INTERLOCHEN, MICH. — The Interlochen Center for the Arts recently celebrated a milestone that is rare or unknown to many educational and arts institutions. After 30 years of fundraising and construction, it officially finished a master plan for growth initiated in 1991. That meant 17 new buildings or major renovations, including a small black-box interdisciplinary theater space that cost less than $1 million and a $24 million music center, opened in 2019, with dozens of practice, rehearsal and teaching studios.
Master plans are often superseded, expanded beyond recognition or conveniently abandoned. Building and fundraising become the primary institutional goals, and building never stops. But Interlochen has declared itself done with construction and is moving on to other things. That’s refreshing.
On Friday, alumni, students, trustees, and former and current staffers gathered to dedicate the last two additions to the campus, a glass-walled dance studio that seems to float above the lake on which it is sited, and a residence and visiting-artists facility that also hugs the shore of Green Lake.
“It’s a major inflection point,” said President Trey Devey. “We have been focused in an outsize way on place, and now we can turn our focus to our people and programs.”
Interlochen was founded in 1928 as a summer music camp and expanded in 1961 to become an elite, audition-only arts boarding school. The master plan, developed by the international design and architecture firm Sasaki, was designed in part to deal with some of the tension inherent in the organization’s dual academic identities (the larger Interlochen Center for the Arts includes a radio station and adult arts education center).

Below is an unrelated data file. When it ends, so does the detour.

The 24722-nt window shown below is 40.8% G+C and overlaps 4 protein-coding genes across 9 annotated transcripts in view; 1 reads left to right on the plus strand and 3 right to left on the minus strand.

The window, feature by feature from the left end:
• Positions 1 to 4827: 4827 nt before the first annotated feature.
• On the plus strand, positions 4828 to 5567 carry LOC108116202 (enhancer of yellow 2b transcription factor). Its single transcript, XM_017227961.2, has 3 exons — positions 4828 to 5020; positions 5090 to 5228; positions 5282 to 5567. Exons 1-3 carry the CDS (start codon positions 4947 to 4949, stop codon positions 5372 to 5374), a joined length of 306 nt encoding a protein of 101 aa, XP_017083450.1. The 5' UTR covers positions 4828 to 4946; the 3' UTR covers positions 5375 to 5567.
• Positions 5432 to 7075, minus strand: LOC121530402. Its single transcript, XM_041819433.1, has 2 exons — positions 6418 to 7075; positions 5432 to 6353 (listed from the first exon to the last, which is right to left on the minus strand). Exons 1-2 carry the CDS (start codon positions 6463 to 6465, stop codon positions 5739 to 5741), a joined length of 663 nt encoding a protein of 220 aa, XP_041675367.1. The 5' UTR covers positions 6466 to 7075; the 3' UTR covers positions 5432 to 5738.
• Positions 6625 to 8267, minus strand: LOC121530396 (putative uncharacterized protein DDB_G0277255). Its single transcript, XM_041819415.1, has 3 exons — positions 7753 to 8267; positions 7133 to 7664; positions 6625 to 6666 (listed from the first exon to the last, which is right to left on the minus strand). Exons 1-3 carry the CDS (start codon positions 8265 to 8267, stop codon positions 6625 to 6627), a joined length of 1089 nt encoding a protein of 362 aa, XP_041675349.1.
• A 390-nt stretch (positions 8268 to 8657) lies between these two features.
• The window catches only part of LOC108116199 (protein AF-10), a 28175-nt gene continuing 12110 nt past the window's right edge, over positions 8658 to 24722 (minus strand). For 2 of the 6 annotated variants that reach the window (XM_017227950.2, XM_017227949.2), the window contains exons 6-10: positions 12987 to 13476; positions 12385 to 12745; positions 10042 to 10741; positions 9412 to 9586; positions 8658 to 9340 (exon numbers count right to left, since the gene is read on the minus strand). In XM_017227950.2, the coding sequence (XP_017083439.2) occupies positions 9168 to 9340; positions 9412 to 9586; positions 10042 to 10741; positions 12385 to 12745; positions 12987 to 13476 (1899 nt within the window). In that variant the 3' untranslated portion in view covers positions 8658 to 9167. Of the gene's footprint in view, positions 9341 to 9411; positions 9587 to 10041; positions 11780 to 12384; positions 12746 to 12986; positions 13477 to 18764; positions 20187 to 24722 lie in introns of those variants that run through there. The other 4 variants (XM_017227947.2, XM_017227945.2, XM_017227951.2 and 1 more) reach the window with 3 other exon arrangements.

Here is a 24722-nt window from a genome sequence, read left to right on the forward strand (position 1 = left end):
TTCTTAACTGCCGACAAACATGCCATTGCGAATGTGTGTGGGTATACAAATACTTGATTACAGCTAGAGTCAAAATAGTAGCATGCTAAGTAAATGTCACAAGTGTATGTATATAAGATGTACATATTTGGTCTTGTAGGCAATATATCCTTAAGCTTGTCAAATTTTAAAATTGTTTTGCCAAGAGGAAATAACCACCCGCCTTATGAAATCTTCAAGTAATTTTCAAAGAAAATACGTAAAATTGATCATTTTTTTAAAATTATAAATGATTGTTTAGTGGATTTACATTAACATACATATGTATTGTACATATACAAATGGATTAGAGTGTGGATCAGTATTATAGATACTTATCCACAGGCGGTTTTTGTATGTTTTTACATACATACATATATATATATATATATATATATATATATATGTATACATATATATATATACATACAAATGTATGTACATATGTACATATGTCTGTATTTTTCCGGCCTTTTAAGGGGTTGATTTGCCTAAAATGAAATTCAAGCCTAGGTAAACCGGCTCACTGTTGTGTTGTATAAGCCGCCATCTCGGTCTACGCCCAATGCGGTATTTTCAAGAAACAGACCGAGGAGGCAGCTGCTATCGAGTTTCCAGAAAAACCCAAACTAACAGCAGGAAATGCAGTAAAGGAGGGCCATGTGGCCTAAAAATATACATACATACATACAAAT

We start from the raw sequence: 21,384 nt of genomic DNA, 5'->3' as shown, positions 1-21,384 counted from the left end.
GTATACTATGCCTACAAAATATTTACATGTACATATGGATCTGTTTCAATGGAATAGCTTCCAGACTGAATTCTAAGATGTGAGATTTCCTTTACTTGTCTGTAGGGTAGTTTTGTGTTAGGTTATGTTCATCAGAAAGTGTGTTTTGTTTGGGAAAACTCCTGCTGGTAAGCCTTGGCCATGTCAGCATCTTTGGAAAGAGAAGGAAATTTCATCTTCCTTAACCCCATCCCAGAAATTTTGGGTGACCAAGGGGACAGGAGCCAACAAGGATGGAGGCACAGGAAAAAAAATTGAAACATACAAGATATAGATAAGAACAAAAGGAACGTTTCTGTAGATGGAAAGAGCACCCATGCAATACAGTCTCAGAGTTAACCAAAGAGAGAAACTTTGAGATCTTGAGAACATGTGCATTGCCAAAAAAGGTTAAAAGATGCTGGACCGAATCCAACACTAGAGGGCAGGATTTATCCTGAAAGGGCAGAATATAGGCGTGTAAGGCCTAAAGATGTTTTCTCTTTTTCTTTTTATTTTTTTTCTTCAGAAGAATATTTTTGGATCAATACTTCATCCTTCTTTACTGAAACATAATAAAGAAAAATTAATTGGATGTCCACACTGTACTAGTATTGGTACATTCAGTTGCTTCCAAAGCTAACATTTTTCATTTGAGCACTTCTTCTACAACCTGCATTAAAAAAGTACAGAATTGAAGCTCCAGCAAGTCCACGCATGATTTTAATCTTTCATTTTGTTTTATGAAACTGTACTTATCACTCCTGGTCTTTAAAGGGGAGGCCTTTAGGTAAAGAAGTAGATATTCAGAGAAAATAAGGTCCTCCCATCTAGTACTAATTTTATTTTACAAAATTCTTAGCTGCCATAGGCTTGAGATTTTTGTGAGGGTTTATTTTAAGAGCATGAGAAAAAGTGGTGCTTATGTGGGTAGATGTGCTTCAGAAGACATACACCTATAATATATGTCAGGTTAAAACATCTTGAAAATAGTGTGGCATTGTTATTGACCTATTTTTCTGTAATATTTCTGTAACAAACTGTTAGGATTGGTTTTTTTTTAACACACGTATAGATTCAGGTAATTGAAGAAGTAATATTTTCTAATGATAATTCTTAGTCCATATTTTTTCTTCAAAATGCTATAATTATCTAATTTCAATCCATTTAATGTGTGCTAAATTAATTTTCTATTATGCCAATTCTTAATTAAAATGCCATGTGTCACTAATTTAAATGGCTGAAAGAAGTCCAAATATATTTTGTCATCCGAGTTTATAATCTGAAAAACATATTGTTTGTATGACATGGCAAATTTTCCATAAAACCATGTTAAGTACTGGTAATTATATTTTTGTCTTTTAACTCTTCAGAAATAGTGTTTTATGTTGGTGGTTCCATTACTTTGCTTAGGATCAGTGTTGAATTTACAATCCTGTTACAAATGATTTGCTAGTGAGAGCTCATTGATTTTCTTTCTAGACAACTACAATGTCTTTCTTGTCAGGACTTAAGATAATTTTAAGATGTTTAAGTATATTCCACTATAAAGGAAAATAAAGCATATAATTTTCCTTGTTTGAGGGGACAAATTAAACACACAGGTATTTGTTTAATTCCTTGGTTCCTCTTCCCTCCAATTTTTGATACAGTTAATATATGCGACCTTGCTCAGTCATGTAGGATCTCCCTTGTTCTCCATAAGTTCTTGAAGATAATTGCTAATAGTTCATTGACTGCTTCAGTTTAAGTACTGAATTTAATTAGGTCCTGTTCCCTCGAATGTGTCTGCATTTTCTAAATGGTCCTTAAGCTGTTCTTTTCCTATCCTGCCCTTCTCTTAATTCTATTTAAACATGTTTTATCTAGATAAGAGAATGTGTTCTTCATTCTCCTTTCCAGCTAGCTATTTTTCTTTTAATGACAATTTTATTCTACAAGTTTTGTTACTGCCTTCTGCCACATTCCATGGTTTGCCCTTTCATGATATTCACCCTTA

But it also was about managing changes in the arts, changes that can be seen embedded in the buildings throughout the 1,200-acre campus in a forest between two lakes about a half-hour drive southwest of Traverse City. Apollo Hall, a small, fieldstone building with sharply pitched roof, was donated in 1937 by the Wurlitzer company and housed the camp’s accordion program. Now it serves as an alumni welcome center. A writing center was added in 2002 to accommodate a discipline that was not part of the camp’s early focus on music and the performing arts. A 2006 film studies center includes facilities for new media, and the school is planning on adding video games to its focus on emerging creative disciplines.
All of this co-exists with the center’s other identity, as a summer camp, through which it reaches a far larger audience of children interested in the arts. While the arts academy serves about 550 students during the school year, the camp welcomes some 2,750 kids annually. So, the campus is dotted with stone and wood huts that serve as summer practice rooms, and rustic cabins for the campers. Facilities are repurposed during the summer to house the influx of temporary campers, who range from third- to 12th-graders. During the school year, when the temperatures plummet, many of the camp buildings sit empty, as if an entire pioneer village suddenly decamped.
Architecturally, that means Interlochen feels like both a camp and a campus, provisional and temporary in some areas, and slightly more organized and formal in others. The camp is rustic and, although it sits in a forest, it doesn’t express much relation to the natural world except in materials such as stone and wood. The campus, especially its better buildings, including the $7.8 million dance center designed by the Boston-based Flansburgh Architects (which also designed a dance studio at Jacob’s Pillow in Massachusetts), takes more advantage of the natural setting. Among the major improvements realized over the past decades of building is a stronger relation to the idyllic lakefront, including the terraced Corson Park adjacent to the main outdoor auditorium.